Diary of a Financier

Long Waves

In Economics on Wed 21 Dec 2011 at 07:03

Long waves and secular trends. I love this stuff. This entry offers a bit about the undercurrent of macro trends I’ve kept in mind for the past 2 years or so.

This entry has idled in my pending folder as a draft for a while now, but a recent research piece by Citi’s Chief US Equity Strategist Tobias Levkovich prompted me to publish it. I begin with Mr. Levkovich’s remarks:

Six forces, including a housing recovery and energy independence, will align to spark the start of a bull market at some point during the next 12-18 months…

Levkovich cites a domestic manufacturing “renaissance,” fiscal reform, an emerging investment class in their late thirties that will rival baby boomers, and the further innovation of smart mobile devices.

“Every 15 years or so, the U.S. undergoes substantial technological change that can act as an economic propellant… The sheer magnitude of mobility growth brings computing, the Internet, purchasing and entertainment in one’s palm and argues for significant investment in software, infrastructure, bandwidth and more efficient chips, batteries and production techniques. Fortunately, the U.S. remains the global IT leader.”

On demographics, Levkovich writes, “the most fascinating development is the size of the baby boom echo and specifically, the 35-39 year old age group that will be growing meaningfully in the next few years.”

I agree on some level. Among a few other caveats, I think Mr. Levkovich’s “12-18 month” timeframe may be a bit premature. Nevertheless, I’m on-the-record citing a resurgent American bull market led by demographics. I can resolve that expectation with some technical patterns I continue to cross…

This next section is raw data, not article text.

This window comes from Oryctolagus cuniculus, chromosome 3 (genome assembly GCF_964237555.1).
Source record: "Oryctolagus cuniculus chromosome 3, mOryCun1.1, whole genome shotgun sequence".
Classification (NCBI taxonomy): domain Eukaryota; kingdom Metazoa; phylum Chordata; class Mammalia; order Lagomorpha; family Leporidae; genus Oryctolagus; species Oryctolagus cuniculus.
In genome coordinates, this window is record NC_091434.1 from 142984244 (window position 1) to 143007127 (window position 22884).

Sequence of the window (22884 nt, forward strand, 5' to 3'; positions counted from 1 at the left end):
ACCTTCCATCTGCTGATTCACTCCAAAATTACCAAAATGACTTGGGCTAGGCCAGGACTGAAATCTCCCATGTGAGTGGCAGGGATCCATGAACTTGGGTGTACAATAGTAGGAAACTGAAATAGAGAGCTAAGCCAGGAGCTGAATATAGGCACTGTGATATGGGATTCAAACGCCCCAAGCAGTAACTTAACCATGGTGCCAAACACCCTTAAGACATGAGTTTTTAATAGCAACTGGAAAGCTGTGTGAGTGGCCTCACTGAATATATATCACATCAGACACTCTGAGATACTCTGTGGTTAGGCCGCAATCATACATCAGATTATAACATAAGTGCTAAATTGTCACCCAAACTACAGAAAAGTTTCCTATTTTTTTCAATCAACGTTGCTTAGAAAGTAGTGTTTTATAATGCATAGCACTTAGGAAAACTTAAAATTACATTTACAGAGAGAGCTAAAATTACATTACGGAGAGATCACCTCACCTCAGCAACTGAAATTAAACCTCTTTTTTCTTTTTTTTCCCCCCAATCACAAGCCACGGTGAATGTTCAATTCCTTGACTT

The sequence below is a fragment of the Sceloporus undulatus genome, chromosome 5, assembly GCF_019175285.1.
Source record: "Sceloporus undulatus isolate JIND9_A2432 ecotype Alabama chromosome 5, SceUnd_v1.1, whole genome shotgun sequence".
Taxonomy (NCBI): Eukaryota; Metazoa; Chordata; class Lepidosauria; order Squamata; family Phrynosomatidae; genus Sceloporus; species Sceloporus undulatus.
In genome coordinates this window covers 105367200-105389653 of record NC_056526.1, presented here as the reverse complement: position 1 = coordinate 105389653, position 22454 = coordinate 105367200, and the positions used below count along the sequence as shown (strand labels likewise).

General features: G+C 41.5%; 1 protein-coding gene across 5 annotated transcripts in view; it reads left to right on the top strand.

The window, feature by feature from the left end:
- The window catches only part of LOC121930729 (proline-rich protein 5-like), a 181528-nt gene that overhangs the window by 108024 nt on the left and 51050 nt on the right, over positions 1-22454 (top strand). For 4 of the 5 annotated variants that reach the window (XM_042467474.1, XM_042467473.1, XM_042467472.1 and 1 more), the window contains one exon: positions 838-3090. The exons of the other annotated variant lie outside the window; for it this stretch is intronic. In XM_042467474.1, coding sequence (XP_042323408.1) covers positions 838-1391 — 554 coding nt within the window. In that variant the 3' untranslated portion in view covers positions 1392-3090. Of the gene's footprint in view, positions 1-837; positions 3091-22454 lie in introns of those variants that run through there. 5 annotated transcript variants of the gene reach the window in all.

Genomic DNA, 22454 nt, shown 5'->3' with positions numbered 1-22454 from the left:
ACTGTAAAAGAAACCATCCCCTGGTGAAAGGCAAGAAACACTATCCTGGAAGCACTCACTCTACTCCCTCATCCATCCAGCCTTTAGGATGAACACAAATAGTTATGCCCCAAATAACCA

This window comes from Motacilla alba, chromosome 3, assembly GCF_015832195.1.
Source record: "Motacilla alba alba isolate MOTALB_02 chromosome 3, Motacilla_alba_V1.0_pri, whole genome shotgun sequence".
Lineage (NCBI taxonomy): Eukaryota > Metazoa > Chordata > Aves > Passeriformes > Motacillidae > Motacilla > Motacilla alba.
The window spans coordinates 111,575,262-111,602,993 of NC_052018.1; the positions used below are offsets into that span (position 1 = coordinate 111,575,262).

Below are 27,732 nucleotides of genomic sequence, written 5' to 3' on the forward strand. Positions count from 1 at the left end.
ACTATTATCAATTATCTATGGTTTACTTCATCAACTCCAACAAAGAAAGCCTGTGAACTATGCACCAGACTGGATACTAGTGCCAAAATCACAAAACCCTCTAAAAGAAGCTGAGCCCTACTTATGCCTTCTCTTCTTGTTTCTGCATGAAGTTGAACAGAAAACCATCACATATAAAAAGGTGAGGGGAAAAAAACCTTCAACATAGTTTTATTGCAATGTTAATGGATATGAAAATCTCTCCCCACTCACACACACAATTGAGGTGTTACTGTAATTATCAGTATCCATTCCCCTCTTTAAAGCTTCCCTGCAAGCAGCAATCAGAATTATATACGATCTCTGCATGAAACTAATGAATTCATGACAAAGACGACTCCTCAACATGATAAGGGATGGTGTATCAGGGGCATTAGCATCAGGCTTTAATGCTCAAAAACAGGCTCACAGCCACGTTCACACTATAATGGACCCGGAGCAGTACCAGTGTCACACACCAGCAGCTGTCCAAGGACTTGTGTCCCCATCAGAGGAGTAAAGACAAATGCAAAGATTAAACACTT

~~~~

A number of trends (most) in the US Macro economy show definitive, wave-like patterns. For example, I present the charts of US CPI and the 20-year Treasury yield, both from 1950-present:

US CPI

US 20-year Treasury yield

(Treasury yields 1919-2010 here.) Both look like a bell curve or a wave. Since we’ve nearly completed these round-trip cycles, I keep them in mind at all times. They could be valuable escape hatches for our economy at a point where things look hopeless. I’ve always touted the opportunity for the US economy to hit escape velocity once we hit a period of organic demand growth at the beginning of a new population surge. Thus, here’s another important cycle: Population Growth Rate

Comparing the chart of the US Population Growth Rate to something like GDP Growth Rate or inflation, you’ll notice that economic growth lags spurts of population growth. I have two explanations for that. First, bulges in births take at least 10 (arguably 25) years before contributing anything toward consumption, by simple principals of maturation and carbon footprints. (Peak consumption for an individual actually occurs around 45-55 years old.) Regardless, I find something related to the other bell curves presented herein: round trip peak to trough action.

~~~~

Since the creation of the modern Federal Reserve in 1913, the US has weathered monetary policy both neutered by the anchor of a gold standard (1971) and liberated by the boundlessness of fiat (circa 1976). These polar extreme monetary policies characterize each leg of the rise & fall patterns presented in the charts herein. While I’m working on a dissertation that focuses on this specific economic issue, my hope is that the future of American economics blends these extremes (Gold Standard v Fiat), rearing a pragmatic new regime from somewhere in the middle of the monetary spectrum.

The natural ebb and flow suggests the trends will resurrect as ever. So you know I’m not cherry-picking, here’s some more charts illustrative of the same mechanics, courtesy of DoubleLine’s Jeffrey Gundlach:

20111221-022603.jpg

20111221-023256.jpg

20111221-023329.jpg

20111221-023319.jpg

–Romeo

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  1. […] that the ratio’s trough to peak looks like the inverse of every macro long-wave I’ve previously discussed.  For example, CPI or the 20-year US Treasury yield: 20-year US Treasury […]

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